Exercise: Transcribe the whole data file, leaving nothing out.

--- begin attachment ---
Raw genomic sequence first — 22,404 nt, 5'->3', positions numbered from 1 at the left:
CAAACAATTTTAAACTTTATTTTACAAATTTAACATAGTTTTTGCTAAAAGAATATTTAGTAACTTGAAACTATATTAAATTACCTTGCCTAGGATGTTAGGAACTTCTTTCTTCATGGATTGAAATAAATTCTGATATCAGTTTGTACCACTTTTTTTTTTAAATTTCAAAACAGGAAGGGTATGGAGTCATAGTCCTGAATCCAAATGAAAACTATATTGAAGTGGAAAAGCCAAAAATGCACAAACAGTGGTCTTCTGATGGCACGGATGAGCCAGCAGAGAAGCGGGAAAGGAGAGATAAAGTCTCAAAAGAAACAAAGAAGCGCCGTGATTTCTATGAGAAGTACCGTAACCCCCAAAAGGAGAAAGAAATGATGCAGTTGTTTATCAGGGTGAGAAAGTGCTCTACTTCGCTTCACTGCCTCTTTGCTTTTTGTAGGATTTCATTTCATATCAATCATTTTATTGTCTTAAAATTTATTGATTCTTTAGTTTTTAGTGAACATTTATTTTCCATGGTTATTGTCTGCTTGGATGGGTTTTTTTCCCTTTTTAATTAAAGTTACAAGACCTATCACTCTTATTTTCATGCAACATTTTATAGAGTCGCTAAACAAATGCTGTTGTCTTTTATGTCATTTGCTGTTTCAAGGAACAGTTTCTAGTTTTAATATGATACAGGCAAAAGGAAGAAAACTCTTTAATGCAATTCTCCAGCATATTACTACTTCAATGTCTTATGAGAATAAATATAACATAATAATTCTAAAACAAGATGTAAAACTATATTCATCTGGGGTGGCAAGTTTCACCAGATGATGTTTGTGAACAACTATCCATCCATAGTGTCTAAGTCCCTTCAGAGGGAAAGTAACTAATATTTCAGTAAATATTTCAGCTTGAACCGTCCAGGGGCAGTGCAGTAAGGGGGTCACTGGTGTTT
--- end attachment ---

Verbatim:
Raw genomic sequence first — 22,404 nt, 5'->3', positions numbered from 1 at the left:
CAAACAATTTTAAACTTTATTTTACAAATTTAACATAGTTTTTGCTAAAAGAATATTTAGTAACTTGAAACTATATTAAATTACCTTGCCTAGGATGTTAGGAACTTCTTTCTTCATGGATTGAAATAAATTCTGATATCAGTTTGTACCACTTTTTTTTTTAAATTTCAAAACAGGAAGGGTATGGAGTCATAGTCCTGAATCCAAATGAAAACTATATTGAAGTGGAAAAGCCAAAAATGCACAAACAGTGGTCTTCTGATGGCACGGATGAGCCAGCAGAGAAGCGGGAAAGGAGAGATAAAGTCTCAAAAGAAACAAAGAAGCGCCGTGATTTCTATGAGAAGTACCGTAACCCCCAAAAGGAGAAAGAAATGATGCAGTTGTTTATCAGGGTGAGAAAGTGCTCTACTTCGCTTCACTGCCTCTTTGCTTTTTGTAGGATTTCATTTCATATCAATCATTTTATTGTCTTAAAATTTATTGATTCTTTAGTTTTTAGTGAACATTTATTTTCCATGGTTATTGTCTGCTTGGATGGGTTTTTTTCCCTTTTTAATTAAAGTTACAAGACCTATCACTCTTATTTTCATGCAACATTTTATAGAGTCGCTAAACAAATGCTGTTGTCTTTTATGTCATTTGCTGTTTCAAGGAACAGTTTCTAGTTTTAATATGATACAGGCAAAAGGAAGAAAACTCTTTAATGCAATTCTCCAGCATATTACTACTTCAATGTCTTATGAGAATAAATATAACATAATAATTCTAAAACAAGATGTAAAACTATATTCATCTGGGGTGGCAAGTTTCACCAGATGATGTTTGTGAACAACTATCCATCCATAGTGTCTAAGTCCCTTCAGAGGGAAAGTAACTAATATTTCAGTAAATATTTCAGCTTGAACCGTCCAGGGGCAGTGCAGTAAGGGGGTCACTGGTGTTT